Jean Dubuffet began painting at the age of seventeen and studied briefly at the Académie Julian, Paris. After seven years, he abandoned painting and became a wine merchant. During the thirties, he painted again for a short time, but it was not until 1942 that he began the work which has distinguished him as an outstanding innovator in post-war European painting.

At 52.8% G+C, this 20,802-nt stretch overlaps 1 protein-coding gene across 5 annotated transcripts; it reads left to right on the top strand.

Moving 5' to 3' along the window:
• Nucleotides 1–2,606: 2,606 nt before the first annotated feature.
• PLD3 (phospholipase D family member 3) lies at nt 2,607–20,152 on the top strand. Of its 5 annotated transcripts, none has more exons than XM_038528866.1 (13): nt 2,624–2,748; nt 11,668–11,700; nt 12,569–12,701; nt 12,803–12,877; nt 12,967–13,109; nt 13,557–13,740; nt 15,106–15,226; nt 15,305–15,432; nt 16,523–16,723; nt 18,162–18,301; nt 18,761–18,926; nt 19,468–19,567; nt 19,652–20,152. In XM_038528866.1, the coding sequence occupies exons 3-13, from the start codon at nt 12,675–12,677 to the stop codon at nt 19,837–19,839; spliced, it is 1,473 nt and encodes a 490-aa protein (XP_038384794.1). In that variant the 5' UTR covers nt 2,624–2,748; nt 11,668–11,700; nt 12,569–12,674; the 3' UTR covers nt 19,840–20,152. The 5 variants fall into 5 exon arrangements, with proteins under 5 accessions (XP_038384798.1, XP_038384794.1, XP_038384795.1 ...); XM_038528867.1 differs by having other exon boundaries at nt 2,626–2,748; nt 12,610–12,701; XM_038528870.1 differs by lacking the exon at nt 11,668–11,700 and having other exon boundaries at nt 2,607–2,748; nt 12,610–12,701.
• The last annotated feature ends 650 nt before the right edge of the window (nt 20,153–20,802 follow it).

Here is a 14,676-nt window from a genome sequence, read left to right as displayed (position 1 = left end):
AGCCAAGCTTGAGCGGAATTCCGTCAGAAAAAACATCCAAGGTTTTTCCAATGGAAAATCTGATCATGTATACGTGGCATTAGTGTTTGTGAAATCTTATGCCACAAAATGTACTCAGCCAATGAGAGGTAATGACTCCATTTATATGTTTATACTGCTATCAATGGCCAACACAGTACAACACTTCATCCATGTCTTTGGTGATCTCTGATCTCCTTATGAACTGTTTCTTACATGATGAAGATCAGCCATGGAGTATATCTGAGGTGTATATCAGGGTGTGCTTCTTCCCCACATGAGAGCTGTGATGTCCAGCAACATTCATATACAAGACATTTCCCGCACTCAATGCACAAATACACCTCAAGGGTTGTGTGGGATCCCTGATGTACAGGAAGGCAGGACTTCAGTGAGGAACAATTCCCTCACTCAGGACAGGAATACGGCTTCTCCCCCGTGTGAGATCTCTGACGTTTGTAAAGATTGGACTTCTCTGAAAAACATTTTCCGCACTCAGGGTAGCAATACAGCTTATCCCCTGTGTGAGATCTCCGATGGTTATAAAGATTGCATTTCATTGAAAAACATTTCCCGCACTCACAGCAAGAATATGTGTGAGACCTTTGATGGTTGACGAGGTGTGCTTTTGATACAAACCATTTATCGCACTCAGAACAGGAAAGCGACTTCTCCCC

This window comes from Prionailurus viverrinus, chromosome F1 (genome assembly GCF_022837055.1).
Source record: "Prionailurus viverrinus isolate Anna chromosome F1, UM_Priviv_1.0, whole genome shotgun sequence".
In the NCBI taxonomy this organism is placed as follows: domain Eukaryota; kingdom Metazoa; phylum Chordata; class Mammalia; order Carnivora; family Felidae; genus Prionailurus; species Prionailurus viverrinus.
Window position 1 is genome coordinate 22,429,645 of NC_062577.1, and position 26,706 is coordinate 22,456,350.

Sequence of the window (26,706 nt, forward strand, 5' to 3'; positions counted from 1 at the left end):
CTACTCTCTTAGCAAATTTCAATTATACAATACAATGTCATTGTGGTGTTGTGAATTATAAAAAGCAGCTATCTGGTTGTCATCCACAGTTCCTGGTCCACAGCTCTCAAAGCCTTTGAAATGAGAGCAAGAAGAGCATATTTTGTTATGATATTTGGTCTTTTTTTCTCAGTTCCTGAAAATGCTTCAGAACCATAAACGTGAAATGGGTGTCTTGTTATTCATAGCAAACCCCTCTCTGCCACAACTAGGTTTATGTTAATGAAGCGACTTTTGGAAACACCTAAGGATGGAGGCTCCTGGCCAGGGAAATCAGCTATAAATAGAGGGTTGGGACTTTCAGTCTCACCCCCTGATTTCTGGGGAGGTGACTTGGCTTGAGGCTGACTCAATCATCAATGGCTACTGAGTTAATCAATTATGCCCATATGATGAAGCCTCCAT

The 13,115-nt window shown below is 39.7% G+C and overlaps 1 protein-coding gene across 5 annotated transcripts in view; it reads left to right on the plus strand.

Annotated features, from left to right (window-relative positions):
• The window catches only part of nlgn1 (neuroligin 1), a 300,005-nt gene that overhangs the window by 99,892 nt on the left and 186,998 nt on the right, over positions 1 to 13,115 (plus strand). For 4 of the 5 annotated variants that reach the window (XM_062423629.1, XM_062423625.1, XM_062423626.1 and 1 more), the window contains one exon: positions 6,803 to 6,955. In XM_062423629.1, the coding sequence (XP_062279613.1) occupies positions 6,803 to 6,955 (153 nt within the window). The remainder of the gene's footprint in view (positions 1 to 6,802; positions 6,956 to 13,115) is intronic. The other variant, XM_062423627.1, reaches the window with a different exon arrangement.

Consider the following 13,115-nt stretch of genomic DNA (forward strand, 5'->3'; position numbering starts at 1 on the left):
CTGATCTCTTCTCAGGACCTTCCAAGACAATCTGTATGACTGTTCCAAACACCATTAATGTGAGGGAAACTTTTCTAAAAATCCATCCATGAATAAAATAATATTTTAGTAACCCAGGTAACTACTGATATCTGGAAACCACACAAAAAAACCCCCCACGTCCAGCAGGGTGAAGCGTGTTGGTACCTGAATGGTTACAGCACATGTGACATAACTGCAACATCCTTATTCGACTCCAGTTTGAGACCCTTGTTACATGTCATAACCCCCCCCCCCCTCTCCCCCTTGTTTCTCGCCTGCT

Dubuffet’s interest in art brut, the art of the insane, and that of the untrained person, whether a caveman or the originator of contemporary graffiti, led him to emulate this directly expressive and untutored style in his own work. His paintings from the early forties in brightly coloured oils were soon followed by works in which he employed such unorthodox materials as cement, plaster, tar, and asphalt-scraped, carved and cut and drawn upon with a rudimentary, spontaneous line.